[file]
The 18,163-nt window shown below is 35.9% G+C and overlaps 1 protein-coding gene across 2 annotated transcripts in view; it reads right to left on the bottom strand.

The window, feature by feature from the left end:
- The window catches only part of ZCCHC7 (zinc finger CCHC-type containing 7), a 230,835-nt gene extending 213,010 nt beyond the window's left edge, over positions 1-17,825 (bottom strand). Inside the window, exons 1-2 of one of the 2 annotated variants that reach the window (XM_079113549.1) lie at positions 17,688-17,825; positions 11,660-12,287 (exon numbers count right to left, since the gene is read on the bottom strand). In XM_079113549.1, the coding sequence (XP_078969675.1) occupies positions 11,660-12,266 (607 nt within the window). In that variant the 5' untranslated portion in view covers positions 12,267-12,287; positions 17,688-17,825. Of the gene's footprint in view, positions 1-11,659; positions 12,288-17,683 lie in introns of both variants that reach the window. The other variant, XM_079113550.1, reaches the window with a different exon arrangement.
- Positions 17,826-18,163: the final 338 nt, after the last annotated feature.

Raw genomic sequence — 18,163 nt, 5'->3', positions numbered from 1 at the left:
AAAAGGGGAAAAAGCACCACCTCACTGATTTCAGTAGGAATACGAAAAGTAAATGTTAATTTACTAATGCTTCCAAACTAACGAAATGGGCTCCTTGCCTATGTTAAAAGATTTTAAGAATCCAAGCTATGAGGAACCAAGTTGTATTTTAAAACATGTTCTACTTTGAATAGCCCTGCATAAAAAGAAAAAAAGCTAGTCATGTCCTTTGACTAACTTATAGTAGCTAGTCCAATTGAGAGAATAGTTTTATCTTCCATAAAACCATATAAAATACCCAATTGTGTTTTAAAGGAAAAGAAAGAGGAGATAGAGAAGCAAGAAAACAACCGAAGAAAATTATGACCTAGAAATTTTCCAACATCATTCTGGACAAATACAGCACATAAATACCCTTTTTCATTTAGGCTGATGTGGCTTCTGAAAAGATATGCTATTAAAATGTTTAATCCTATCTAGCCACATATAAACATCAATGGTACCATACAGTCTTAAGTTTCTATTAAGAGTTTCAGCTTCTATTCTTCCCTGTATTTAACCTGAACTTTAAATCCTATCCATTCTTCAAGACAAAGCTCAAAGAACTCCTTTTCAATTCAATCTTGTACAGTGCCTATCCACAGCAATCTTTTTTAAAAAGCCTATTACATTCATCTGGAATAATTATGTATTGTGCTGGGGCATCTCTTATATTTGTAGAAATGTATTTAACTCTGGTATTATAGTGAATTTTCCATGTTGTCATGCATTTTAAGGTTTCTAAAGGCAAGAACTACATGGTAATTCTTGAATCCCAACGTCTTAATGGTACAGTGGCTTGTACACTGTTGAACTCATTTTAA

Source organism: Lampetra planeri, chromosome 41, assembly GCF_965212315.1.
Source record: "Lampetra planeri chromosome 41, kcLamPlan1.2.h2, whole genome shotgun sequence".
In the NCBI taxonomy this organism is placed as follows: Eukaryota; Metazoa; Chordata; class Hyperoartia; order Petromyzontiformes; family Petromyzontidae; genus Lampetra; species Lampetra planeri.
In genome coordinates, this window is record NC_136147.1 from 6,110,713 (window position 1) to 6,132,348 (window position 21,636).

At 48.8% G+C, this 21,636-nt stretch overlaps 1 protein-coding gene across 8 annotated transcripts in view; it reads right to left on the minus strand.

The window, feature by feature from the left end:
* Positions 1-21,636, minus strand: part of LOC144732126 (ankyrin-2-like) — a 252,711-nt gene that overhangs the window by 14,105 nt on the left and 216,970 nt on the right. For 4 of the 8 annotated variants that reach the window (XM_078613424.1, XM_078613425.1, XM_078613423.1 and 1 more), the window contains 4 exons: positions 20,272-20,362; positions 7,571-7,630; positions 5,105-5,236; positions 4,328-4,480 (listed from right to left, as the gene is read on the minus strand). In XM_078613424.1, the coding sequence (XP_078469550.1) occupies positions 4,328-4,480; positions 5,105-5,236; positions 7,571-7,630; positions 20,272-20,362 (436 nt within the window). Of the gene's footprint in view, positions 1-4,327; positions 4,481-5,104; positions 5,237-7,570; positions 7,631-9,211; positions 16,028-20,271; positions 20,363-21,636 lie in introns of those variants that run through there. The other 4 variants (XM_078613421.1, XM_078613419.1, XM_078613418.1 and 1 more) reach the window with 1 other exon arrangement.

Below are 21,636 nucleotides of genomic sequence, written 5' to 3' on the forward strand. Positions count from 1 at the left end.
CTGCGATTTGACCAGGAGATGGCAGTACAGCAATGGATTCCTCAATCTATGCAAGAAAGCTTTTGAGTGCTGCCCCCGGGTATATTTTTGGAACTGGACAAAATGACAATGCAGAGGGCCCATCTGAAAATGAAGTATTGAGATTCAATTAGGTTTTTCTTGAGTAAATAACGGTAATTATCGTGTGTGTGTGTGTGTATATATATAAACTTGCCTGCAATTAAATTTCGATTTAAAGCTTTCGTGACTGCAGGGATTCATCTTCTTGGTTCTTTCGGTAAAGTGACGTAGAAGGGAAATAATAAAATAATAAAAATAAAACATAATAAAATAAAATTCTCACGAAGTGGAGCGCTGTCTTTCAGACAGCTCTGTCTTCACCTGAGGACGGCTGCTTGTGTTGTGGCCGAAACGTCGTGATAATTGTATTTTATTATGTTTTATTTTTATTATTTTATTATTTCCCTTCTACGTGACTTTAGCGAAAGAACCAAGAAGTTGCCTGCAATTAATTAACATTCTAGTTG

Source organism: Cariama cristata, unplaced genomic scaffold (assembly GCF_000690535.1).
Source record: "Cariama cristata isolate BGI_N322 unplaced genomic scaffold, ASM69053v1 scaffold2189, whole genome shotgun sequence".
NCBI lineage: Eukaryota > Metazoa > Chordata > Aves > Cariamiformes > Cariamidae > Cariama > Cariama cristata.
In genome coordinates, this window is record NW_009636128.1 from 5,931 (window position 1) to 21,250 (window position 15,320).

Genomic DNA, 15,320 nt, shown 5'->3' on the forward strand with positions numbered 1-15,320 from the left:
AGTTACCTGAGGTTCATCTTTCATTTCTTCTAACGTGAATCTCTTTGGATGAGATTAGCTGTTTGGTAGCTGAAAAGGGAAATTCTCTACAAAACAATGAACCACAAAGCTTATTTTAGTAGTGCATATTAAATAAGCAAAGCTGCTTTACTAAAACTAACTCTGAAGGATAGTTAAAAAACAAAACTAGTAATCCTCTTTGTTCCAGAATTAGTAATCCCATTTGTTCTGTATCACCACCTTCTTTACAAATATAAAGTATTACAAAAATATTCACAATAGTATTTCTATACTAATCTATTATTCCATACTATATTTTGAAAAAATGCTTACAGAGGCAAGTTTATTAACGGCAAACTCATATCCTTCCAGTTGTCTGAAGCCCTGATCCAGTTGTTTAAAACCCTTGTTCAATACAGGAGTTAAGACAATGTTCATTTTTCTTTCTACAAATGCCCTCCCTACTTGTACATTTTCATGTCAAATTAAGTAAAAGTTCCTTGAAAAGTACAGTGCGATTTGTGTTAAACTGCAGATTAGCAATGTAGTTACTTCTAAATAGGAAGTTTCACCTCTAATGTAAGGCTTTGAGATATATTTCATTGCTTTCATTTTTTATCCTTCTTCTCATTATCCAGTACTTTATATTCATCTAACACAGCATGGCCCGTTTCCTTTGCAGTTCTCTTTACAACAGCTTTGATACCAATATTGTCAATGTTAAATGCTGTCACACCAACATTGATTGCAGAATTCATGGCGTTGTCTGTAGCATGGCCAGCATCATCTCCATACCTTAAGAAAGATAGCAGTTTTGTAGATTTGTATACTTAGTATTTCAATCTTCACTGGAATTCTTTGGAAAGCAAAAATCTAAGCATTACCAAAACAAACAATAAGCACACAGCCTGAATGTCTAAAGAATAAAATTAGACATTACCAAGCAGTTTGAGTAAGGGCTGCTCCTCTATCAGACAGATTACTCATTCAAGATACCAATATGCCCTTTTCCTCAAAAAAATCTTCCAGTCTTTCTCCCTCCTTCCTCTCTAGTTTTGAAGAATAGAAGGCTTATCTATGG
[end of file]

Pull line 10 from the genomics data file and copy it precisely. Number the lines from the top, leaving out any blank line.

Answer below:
In genome coordinates, this window is record NC_136147.1 from 6,110,713 (window position 1) to 6,132,348 (window position 21,636).